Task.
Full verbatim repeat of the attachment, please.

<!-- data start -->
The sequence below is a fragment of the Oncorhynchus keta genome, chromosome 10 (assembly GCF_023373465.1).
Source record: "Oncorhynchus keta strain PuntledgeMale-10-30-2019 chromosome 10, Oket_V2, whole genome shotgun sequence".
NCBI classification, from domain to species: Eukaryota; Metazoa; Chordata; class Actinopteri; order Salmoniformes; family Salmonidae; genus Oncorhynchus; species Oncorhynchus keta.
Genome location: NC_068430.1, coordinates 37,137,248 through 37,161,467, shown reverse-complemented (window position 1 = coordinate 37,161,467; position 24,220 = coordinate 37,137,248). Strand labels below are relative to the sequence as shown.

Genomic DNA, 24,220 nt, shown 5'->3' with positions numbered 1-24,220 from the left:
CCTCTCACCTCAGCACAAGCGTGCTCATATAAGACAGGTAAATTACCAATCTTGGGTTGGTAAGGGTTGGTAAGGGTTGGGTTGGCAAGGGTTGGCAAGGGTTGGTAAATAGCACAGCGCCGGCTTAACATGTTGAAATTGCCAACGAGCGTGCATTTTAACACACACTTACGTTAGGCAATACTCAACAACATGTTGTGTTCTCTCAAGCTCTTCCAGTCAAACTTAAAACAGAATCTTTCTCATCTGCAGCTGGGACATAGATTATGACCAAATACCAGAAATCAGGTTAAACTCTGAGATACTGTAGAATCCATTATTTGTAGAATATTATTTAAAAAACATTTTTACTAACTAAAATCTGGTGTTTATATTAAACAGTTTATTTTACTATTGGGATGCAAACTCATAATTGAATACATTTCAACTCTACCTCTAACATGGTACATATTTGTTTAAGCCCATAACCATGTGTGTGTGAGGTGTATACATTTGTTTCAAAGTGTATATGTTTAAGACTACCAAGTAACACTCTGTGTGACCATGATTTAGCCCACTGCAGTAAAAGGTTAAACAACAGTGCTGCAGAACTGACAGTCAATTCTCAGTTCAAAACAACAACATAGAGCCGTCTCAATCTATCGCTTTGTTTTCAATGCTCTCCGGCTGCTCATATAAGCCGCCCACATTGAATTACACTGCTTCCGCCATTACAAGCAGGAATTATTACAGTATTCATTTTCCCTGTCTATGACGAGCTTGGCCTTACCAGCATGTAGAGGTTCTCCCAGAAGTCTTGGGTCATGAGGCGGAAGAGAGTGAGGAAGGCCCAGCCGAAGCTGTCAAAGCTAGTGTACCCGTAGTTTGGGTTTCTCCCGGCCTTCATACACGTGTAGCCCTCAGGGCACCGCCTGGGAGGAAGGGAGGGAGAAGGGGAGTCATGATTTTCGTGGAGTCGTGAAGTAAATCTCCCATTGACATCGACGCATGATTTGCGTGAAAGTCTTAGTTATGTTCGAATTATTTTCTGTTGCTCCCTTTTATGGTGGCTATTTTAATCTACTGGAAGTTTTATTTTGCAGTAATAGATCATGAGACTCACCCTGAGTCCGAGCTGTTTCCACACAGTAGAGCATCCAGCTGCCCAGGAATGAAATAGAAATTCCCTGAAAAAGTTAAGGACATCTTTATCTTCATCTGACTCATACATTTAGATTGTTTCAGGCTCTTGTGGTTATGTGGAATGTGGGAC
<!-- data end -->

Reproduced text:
The sequence below is a fragment of the Oncorhynchus keta genome, chromosome 10 (assembly GCF_023373465.1).
Source record: "Oncorhynchus keta strain PuntledgeMale-10-30-2019 chromosome 10, Oket_V2, whole genome shotgun sequence".
NCBI classification, from domain to species: Eukaryota; Metazoa; Chordata; class Actinopteri; order Salmoniformes; family Salmonidae; genus Oncorhynchus; species Oncorhynchus keta.
Genome location: NC_068430.1, coordinates 37,137,248 through 37,161,467, shown reverse-complemented (window position 1 = coordinate 37,161,467; position 24,220 = coordinate 37,137,248). Strand labels below are relative to the sequence as shown.

Genomic DNA, 24,220 nt, shown 5'->3' with positions numbered 1-24,220 from the left:
CCTCTCACCTCAGCACAAGCGTGCTCATATAAGACAGGTAAATTACCAATCTTGGGTTGGTAAGGGTTGGTAAGGGTTGGGTTGGCAAGGGTTGGCAAGGGTTGGTAAATAGCACAGCGCCGGCTTAACATGTTGAAATTGCCAACGAGCGTGCATTTTAACACACACTTACGTTAGGCAATACTCAACAACATGTTGTGTTCTCTCAAGCTCTTCCAGTCAAACTTAAAACAGAATCTTTCTCATCTGCAGCTGGGACATAGATTATGACCAAATACCAGAAATCAGGTTAAACTCTGAGATACTGTAGAATCCATTATTTGTAGAATATTATTTAAAAAACATTTTTACTAACTAAAATCTGGTGTTTATATTAAACAGTTTATTTTACTATTGGGATGCAAACTCATAATTGAATACATTTCAACTCTACCTCTAACATGGTACATATTTGTTTAAGCCCATAACCATGTGTGTGTGAGGTGTATACATTTGTTTCAAAGTGTATATGTTTAAGACTACCAAGTAACACTCTGTGTGACCATGATTTAGCCCACTGCAGTAAAAGGTTAAACAACAGTGCTGCAGAACTGACAGTCAATTCTCAGTTCAAAACAACAACATAGAGCCGTCTCAATCTATCGCTTTGTTTTCAATGCTCTCCGGCTGCTCATATAAGCCGCCCACATTGAATTACACTGCTTCCGCCATTACAAGCAGGAATTATTACAGTATTCATTTTCCCTGTCTATGACGAGCTTGGCCTTACCAGCATGTAGAGGTTCTCCCAGAAGTCTTGGGTCATGAGGCGGAAGAGAGTGAGGAAGGCCCAGCCGAAGCTGTCAAAGCTAGTGTACCCGTAGTTTGGGTTTCTCCCGGCCTTCATACACGTGTAGCCCTCAGGGCACCGCCTGGGAGGAAGGGAGGGAGAAGGGGAGTCATGATTTTCGTGGAGTCGTGAAGTAAATCTCCCATTGACATCGACGCATGATTTGCGTGAAAGTCTTAGTTATGTTCGAATTATTTTCTGTTGCTCCCTTTTATGGTGGCTATTTTAATCTACTGGAAGTTTTATTTTGCAGTAATAGATCATGAGACTCACCCTGAGTCCGAGCTGTTTCCACACAGTAGAGCATCCAGCTGCCCAGGAATGAAATAGAAATTCCCTGAAAAAGTTAAGGACATCTTTATCTTCATCTGACTCATACATTTAGATTGTTTCAGGCTCTTGTGGTTATGTGGAATGTGGGAC